GUWAHATI, July 3 – For a young professional, it came as a rude shock. Usmita Singh (name changed) started getting obscene phone calls on her mobile phone late at night all of a sudden. The distressed woman could not identify the voice on the phone and the caller number also kept on changing. Some of those were from PCOs in Rajasthan. As the harassment continued over a week, she finally had to change her number. It was some time before she could recall putting her cell number on her facebook account from where it was most likely collected.
For KK Das, a journalist, it was a pleasant surprise to learn that he had been offered a scholarship at UK to study in a top university. As a ‘processing fee’ he was asked to send Rs 15,000 in cash to a bank account in India. Just when he was about to hand over the money, a close friend asked him to do a check, which revealed that it was a fraud being played out on the internet.
Monalisa Goswami (not her real name) had posted some of her photos on a social networking site. Months later, her close friends told her that a few pictures were morphed to show her in indecent attire and posted in a fake account.
Such instances of abuse on social networking sites is becoming more frequent in Assam as users increase in numbers and simultaneously those with malicious intent are also growing more audacious. While some of the acts carried out on the sites are pretty harmless, others cause serious distress and some border on cyber crime.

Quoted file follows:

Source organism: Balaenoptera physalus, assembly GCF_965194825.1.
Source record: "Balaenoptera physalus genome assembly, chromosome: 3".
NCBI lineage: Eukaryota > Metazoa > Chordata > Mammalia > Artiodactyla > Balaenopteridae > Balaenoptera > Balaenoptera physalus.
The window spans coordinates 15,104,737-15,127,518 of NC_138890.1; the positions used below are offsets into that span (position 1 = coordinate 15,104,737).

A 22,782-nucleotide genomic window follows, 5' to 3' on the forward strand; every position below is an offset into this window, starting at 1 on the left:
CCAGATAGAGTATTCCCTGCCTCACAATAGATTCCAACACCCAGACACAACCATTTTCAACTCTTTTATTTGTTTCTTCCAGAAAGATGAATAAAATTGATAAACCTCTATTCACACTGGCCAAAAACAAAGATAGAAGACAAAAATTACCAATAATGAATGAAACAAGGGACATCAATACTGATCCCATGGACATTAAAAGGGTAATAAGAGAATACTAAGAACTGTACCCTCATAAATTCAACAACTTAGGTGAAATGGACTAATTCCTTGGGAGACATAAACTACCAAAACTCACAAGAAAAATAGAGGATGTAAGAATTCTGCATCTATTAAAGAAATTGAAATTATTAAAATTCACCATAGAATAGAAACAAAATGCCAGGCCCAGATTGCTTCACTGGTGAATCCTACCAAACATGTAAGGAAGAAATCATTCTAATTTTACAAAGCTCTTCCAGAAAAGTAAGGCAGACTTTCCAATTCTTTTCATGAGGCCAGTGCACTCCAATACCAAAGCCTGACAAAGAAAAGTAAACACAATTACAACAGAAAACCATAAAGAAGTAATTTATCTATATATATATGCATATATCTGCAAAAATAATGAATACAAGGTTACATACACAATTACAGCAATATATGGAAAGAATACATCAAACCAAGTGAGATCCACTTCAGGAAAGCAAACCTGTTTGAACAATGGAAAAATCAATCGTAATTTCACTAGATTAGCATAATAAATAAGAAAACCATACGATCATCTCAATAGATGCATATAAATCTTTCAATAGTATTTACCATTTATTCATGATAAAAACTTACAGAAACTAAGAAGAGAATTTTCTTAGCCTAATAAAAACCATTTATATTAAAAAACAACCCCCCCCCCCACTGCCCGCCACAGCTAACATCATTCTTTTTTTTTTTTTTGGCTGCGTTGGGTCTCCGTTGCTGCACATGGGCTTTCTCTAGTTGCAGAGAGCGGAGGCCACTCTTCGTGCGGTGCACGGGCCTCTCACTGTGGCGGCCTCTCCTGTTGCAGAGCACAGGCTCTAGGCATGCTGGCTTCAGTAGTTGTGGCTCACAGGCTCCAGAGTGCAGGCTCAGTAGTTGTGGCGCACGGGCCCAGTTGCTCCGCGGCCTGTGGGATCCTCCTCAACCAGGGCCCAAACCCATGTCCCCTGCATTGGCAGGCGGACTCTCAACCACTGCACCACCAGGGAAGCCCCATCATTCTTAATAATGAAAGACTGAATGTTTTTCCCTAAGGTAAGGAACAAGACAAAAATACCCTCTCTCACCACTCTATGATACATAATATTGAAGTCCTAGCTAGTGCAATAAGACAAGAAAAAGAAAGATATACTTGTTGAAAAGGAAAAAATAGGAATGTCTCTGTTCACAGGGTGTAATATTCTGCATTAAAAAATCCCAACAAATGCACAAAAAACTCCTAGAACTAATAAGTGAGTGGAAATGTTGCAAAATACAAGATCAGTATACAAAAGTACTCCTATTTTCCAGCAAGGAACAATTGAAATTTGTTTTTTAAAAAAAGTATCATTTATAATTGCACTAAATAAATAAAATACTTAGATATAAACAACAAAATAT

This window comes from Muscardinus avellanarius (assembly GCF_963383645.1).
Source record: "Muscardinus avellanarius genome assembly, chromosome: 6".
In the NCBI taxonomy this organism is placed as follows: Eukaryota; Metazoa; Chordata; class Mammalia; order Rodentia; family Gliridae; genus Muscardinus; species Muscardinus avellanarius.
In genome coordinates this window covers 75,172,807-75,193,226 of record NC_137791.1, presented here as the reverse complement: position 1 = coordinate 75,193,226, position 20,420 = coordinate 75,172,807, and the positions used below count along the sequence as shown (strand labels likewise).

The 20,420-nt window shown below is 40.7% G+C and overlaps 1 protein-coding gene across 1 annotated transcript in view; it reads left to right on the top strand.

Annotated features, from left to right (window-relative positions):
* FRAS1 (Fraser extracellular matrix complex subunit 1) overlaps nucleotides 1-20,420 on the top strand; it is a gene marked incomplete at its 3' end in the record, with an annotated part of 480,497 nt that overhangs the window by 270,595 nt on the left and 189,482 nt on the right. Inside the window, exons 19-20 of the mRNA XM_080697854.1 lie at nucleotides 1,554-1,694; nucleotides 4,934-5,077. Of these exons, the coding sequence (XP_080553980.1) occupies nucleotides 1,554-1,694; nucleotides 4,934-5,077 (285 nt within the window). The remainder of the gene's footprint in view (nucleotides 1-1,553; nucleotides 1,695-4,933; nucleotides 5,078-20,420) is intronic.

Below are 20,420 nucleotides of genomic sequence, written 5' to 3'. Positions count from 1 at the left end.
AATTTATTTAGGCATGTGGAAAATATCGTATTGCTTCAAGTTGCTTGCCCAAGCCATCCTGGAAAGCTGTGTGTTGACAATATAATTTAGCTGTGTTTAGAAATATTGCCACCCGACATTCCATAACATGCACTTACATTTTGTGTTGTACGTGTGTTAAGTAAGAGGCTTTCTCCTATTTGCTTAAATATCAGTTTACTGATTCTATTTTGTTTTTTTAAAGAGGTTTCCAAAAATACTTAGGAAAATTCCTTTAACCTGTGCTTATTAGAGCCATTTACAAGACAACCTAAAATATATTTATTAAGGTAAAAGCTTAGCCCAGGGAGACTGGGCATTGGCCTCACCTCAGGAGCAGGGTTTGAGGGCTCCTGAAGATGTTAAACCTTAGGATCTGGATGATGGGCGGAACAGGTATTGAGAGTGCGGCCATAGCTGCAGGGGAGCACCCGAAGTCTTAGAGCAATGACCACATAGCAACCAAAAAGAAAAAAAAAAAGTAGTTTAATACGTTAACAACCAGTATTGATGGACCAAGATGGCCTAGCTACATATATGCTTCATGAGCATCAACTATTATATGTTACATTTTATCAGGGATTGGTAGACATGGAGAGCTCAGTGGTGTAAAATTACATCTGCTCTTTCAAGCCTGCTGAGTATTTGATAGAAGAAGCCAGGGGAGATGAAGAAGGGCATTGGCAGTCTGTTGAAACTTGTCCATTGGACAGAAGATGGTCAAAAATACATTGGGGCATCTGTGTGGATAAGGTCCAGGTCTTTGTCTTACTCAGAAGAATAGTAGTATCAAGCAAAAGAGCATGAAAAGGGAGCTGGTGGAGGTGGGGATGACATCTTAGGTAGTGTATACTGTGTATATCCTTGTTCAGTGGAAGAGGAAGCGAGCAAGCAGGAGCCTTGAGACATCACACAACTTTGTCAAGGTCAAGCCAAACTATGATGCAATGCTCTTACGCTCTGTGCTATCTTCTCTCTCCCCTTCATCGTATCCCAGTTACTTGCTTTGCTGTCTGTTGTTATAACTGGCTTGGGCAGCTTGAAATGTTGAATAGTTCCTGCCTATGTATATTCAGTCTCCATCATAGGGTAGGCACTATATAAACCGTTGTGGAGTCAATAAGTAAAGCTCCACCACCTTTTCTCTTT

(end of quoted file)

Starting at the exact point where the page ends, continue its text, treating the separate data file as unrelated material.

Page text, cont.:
Those acquainted with the scene say that users should be discrete in providing personal information on social networking sites and should be cautious about adding friends whom they do not know very well. Some of the account holders may not be genuine, which leaves personal information open to people willing to misuse that. Some sites also offer security settings, which many users neglect to activate.
The pain and anguish caused by acts of malicious users can linger on for months and may even lead to mental trauma. In the case of Monalisa, it took her a long time to get over the embarrassment and she also had to go for counselling.
What makes it difficult to trace offenders in such cases is the massive extent of the internet and the relative ease with which false IDs can be generated. Although the police and other agencies can trace the computer from which an ID is created, the difficulty does not diminish because it can later be used from any other machine.